Sometimes, they are not happy with their colleagues, elevators or even the weather. Who can understand your employees? The answer is Nobody!

Nevertheless, you need to do this step and check what employees were most likely to adopt a friendly approach towards letting a security breach occur or collaborate with cyber-criminals. A discontent individual can do a lot of harm to your company if he or she really chooses to.

From our “extensive experience” with angry and discontent employees, we can tell you that usually, it all comes down to money. So, start from there and see who didn’t receive a raise for some time. Usually, they make some noise about it, so their managers should know who they are.

Good luck!


5. Learn from the security breach and prepare for next time.

Did you manage to discover where and how the breach occurred? Ok, then you’d better learn from this and don’t repeat the error in the future. You may think that once the perpetrators have been revealed or the security breach has been disclosed, the potential danger has just disappeared. Well, no.

In today’s threat landscape, the cyber-criminal minds that play with our systems and target large organizations are difficult to apprehend and bring before justice.

Since the online sphere has no physical limits, national borders, state laws or international treaties do not apply or are difficult to impose. A security threat or a phishing campaign that originated in the other part of the world makes it difficult to reveal and catch the real criminals.

For this reason, we cannot rely on official actions from our government to bring criminals to justice. Let’s look for example at the massive Sony hack: the American authorities indicated the North Koreans as the ones who operated the hack, but actually there’s little they can do about it. So, this will not help you very much.

If we accept and want Internet freedom and all its benefits, we need to acknowledge there are also negative aspects to this complete online liberty.


6. Train your employees.

As some companies try to prove, training your employees and preparing them for phishing attempts and privacy breaches is part of your responsibility. Since it happened once, who can tell it won’t happen again? So, start training your employees and test them from time to time to make sure they are aware of online dangers.

Usually the average employees do not seem to care much if a large privacy breach affects their company, but if cyber-criminals manage to retrieve information such as their salary grid or hidden sex scandals, that could affect them and they might start caring more about their online actions.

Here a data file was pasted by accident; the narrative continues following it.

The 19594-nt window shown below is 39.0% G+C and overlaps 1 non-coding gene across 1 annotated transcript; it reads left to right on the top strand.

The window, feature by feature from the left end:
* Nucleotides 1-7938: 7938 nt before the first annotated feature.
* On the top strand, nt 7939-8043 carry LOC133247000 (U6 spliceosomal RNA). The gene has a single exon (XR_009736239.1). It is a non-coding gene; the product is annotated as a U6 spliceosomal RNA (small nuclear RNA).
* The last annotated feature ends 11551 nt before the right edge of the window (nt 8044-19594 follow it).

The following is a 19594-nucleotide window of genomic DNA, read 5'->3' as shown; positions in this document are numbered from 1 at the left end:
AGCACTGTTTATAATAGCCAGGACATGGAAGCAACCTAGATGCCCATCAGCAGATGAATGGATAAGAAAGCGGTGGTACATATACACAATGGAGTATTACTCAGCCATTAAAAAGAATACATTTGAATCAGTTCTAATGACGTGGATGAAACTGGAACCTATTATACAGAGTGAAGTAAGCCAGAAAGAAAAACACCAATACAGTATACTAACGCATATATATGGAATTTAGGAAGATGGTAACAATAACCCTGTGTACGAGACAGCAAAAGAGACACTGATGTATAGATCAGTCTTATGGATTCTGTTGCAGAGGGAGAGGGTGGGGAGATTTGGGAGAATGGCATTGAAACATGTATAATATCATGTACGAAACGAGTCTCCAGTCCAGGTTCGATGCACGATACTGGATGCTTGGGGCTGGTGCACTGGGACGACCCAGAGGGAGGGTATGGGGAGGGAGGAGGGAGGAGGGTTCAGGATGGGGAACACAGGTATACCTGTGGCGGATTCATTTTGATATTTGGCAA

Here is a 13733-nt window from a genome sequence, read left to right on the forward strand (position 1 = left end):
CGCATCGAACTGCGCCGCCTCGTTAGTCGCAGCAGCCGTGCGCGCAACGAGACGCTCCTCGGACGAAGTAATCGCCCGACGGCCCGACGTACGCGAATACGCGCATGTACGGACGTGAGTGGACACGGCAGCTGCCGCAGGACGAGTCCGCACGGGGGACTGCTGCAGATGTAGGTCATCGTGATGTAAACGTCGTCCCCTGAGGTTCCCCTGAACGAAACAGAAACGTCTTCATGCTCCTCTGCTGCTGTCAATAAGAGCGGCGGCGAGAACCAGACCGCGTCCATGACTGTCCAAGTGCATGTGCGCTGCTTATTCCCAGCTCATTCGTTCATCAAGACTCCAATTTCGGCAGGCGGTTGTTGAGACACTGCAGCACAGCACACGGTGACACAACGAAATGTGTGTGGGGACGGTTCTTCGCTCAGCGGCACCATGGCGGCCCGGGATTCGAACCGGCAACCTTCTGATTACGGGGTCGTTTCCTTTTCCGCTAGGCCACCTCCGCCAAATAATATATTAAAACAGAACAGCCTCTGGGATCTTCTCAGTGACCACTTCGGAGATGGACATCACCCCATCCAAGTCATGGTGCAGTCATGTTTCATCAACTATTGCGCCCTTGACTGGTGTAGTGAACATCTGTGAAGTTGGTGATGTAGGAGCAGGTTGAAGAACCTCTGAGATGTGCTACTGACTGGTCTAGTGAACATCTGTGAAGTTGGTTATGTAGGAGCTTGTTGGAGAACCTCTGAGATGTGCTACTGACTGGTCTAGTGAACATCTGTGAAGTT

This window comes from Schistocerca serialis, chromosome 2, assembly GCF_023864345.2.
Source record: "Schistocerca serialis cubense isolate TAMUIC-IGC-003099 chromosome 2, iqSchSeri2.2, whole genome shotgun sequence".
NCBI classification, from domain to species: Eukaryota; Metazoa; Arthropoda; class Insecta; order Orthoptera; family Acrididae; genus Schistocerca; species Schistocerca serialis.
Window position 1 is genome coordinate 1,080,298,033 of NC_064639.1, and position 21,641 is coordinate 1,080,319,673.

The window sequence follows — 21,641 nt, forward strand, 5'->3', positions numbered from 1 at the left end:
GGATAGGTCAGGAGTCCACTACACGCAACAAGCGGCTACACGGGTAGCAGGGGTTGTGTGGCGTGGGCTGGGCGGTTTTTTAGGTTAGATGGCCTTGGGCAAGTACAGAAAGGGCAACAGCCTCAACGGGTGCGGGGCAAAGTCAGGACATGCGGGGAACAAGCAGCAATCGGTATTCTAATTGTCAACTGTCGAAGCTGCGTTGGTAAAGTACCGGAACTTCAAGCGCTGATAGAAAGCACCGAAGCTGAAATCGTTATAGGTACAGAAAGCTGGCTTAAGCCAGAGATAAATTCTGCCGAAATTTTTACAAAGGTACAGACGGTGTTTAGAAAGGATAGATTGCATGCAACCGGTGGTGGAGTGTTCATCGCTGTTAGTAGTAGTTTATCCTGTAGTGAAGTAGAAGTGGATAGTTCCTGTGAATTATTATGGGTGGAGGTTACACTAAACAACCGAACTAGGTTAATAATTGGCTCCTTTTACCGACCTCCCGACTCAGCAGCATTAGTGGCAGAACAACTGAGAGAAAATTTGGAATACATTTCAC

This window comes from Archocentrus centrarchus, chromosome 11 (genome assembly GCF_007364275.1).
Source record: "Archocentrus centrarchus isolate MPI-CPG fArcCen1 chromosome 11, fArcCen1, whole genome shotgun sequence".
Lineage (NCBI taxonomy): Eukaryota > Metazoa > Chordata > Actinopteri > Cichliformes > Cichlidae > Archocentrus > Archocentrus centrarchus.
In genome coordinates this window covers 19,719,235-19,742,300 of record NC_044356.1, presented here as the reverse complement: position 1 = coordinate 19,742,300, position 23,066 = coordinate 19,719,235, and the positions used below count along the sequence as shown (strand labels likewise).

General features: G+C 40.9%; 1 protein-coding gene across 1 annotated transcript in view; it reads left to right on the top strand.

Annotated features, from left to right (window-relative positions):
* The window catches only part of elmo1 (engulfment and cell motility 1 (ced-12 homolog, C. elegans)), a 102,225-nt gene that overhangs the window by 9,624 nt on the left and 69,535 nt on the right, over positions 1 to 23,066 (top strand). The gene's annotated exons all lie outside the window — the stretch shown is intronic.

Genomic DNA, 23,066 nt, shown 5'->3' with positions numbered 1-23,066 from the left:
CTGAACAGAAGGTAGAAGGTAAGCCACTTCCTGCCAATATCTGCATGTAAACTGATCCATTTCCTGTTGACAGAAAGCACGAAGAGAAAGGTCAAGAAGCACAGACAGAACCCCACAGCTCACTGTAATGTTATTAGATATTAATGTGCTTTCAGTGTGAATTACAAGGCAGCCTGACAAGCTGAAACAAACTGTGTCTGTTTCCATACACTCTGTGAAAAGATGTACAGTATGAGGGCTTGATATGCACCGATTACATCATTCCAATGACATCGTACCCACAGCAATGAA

So, start teaching them about what can happen and mostly how they can be affected by this. If you don’t have the budget, there are free and comprehensive email cybersecurity courses out there.


7. Collaborate with law enforcement agencies in your country.

In case a major data breach has occurred, you need to contact the authorities and inform them of this.

If you live in the USA or Europe, there are some big names that deal with these cases, like the Department of Homeland Security in the United States or the Interpol Cybercrime Division in the EU. In any case, there should be some departments built to address these cyber-threats in all countries.

If you contact them, they should know about the main actors in this game and should soon come up with a list of suspects.

Give them full support, don’t hold anything back, because the information stolen from you might soon appear to be for sale on some underground forums under surveillance by the authorities. And this could lead them to those that attacked your company’s network.

Important: Once you end the collaboration, maintain the established contacts because it is quite probable that you will get back to them in the future. Maybe with a desperate phone call in the middle of the night.


8. Watch your back from legal issues.

Your data has been stolen, but as you already know, it’s not only your data. Usually, in such an attack, data from multiple sources are retrieved such as your customers’ information, your business partners’ details or financial credentials from credit-card companies.

And the “nice” thing about all this is that each one of them can “sue you” for not taking care of the information they provided to you, especially with the European General Data Protection Regulation (GDPR). So, the initial security breach becomes something bigger, something that you can hardly control now.